Visit Your Local PBS Station PBS Home PBS Home Programs A-Z TV Schedules Watch Video Donate Shop PBS Search PBS

Montage of images and link description. Alone on the Ice Imagemap: linked to kids and home
The Film and More
Imagemap(text links below) of menu items
The American Experience
The Film & More
Reference
Interview Transcripts | Further Reading

Norman Vaughan on: Drinking on the Expedition
Norman Vaughan Q: Clearly there were reports there was a lot of drinking on the expedition. Were you aware?

NV: Well I was aware of a lot of drinking about one group. When the boat went through the Panama Canal a fifty-five gallon drum of alcohol was given to the expedition. Of course for medical purposes. The drum of alcohol was put into the warehouse and somebody got a long tube and would siphon alcohol out of the barrel. And the habit was to siphon it out into a pitcher and then take this pitcher into what was called the Norwegian House where there were eight people living. And the group that were drinking were all assembled there every night and they would drink very heavily. And one night there was some alcohol left in the pitcher and the next night when they started to drink they consumed that first before sending one of them out to get more alcohol. That man that went out to get more alcohol was pretty intoxicated because he was a lone drinker before anybody else started and he didn't know he was going out to get it but he did go out and when he inhaled through the tube he was supposed to feel the solidity of the liquid in the tube as it went by his fingers and then he would turn the tube and make the tube into a siphon and get all the alcohol he wanted but he didn't feel the alcohol in the tube. And took a great inhale for another breath and pulled this cold alcohol into his mouth and throat and the result of that was exactly the same as if he'd taken a blow torch and put it in his mouth, for the temperature of that alcohol was fifty and sixty degrees below zero. I don't know, just extremely cold because it was packed in the ice, been there all winter. And when it got into his mouth and burned every part of his mouth his mouth swelled up and he couldn't eat, couldn't swallow, couldn't do anything about it and the Doctor Coleman thought that he might lose him but he worked on it and got a passage way through to his throat and then fed liquid through it, through the throat and pulled him around out of it but that was a drastic experience.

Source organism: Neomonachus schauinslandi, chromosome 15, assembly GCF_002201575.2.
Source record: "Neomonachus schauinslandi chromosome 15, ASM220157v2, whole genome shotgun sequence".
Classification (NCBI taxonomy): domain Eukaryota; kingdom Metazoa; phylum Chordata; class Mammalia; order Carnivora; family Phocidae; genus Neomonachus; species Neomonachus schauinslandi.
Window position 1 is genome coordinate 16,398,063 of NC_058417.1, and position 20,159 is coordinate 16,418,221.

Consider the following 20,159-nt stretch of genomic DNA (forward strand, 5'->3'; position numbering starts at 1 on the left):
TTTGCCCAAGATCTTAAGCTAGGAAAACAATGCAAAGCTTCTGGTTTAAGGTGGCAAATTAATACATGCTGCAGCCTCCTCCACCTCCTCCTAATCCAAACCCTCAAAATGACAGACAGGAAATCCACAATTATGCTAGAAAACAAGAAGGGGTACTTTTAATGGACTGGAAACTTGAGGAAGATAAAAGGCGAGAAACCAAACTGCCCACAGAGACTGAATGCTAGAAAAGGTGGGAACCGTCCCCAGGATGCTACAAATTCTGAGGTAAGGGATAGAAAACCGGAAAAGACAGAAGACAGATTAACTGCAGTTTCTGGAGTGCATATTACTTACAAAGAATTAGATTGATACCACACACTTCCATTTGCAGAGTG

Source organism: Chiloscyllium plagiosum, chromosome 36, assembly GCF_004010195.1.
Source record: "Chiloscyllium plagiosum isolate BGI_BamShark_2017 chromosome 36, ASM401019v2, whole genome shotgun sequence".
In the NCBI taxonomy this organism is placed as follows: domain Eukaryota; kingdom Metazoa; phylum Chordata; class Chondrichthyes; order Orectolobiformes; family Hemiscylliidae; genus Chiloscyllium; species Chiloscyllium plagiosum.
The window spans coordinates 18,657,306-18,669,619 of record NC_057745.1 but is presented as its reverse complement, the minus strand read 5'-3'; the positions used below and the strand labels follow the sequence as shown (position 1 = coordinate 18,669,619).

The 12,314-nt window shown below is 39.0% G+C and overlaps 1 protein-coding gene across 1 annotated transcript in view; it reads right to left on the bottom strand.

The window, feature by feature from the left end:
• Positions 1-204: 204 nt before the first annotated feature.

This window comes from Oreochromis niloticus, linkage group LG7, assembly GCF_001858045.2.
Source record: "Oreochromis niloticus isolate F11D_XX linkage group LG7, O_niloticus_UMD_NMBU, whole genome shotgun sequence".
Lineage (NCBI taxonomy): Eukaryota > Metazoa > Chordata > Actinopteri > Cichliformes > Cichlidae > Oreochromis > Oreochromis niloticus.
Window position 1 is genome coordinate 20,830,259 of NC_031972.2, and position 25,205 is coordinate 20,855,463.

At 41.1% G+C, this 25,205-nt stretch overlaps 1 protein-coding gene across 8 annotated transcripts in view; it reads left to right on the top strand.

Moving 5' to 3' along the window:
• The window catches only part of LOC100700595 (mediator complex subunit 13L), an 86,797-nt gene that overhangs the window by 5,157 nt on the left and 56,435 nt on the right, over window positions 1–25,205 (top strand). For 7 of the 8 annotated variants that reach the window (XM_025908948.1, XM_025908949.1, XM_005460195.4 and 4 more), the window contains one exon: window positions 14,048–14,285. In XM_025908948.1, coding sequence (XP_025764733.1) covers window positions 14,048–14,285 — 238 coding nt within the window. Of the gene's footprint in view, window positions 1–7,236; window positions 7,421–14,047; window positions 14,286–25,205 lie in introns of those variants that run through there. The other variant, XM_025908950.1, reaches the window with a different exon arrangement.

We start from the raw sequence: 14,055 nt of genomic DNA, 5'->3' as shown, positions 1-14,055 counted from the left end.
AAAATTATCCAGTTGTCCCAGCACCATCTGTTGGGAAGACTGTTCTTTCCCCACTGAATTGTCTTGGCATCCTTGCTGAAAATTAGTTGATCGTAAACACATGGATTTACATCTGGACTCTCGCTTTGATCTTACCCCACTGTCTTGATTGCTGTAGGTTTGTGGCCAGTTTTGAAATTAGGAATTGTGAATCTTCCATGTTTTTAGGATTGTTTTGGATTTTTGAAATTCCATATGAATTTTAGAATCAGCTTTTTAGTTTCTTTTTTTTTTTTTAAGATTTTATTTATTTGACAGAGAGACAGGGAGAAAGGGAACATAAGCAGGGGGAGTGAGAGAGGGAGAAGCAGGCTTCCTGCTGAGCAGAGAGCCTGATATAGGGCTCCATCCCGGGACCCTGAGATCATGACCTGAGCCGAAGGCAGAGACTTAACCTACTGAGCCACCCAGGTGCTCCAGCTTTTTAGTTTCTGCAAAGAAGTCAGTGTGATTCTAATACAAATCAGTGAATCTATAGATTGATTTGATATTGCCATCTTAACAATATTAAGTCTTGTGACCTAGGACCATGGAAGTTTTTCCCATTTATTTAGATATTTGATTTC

Q: How big an issue was drinking on the expedition? Was it a big problem?

NV: Oh I don't think it was a big problem at all. I think these fellas were drinking. It was all during the winter. They had nothing more to do and they were stealing the alcohol. What could you say. Of course they were drinking but I didn't think it caused any trouble in camp. It was just jealousy more than anything else that they were getting away with it and so other people, some people didn't want to drink at all and those that did finally drank. But Byrd himself never was apart of that party that I knew nothing about.


Q: Did you see Byrd drinking a lot?

NV: I never saw Byrd drinking at any time.

back to Interview Transcripts | next


Program Description | Enhanced Transcript | Reference

The Film & More | Special Features | Timeline | Maps | People & Events | Teacher's Guide
The American Experience | Kids | Feedback | Search | Shop | Subscribe

©  New content 1999 PBS Online / WGBH

Exclusive Corporate Funding is provided by: